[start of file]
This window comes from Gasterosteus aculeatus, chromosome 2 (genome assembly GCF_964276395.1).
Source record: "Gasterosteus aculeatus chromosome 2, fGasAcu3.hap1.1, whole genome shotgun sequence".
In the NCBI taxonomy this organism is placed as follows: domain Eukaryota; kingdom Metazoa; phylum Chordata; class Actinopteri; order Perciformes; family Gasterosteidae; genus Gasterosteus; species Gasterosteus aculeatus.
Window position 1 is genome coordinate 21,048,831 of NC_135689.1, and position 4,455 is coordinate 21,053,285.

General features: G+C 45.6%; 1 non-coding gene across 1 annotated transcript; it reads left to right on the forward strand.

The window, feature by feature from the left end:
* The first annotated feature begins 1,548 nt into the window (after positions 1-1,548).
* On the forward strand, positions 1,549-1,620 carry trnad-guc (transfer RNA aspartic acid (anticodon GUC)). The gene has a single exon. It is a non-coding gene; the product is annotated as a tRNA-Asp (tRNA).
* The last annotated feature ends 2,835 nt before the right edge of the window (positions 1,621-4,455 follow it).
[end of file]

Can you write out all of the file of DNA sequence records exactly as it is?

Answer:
This window comes from Gasterosteus aculeatus, chromosome 2 (genome assembly GCF_964276395.1).
Source record: "Gasterosteus aculeatus chromosome 2, fGasAcu3.hap1.1, whole genome shotgun sequence".
In the NCBI taxonomy this organism is placed as follows: domain Eukaryota; kingdom Metazoa; phylum Chordata; class Actinopteri; order Perciformes; family Gasterosteidae; genus Gasterosteus; species Gasterosteus aculeatus.
Window position 1 is genome coordinate 21,048,831 of NC_135689.1, and position 4,455 is coordinate 21,053,285.

General features: G+C 45.6%; 1 non-coding gene across 1 annotated transcript; it reads left to right on the forward strand.

The window, feature by feature from the left end:
* The first annotated feature begins 1,548 nt into the window (after positions 1-1,548).
* On the forward strand, positions 1,549-1,620 carry trnad-guc (transfer RNA aspartic acid (anticodon GUC)). The gene has a single exon. It is a non-coding gene; the product is annotated as a tRNA-Asp (tRNA).
* The last annotated feature ends 2,835 nt before the right edge of the window (positions 1,621-4,455 follow it).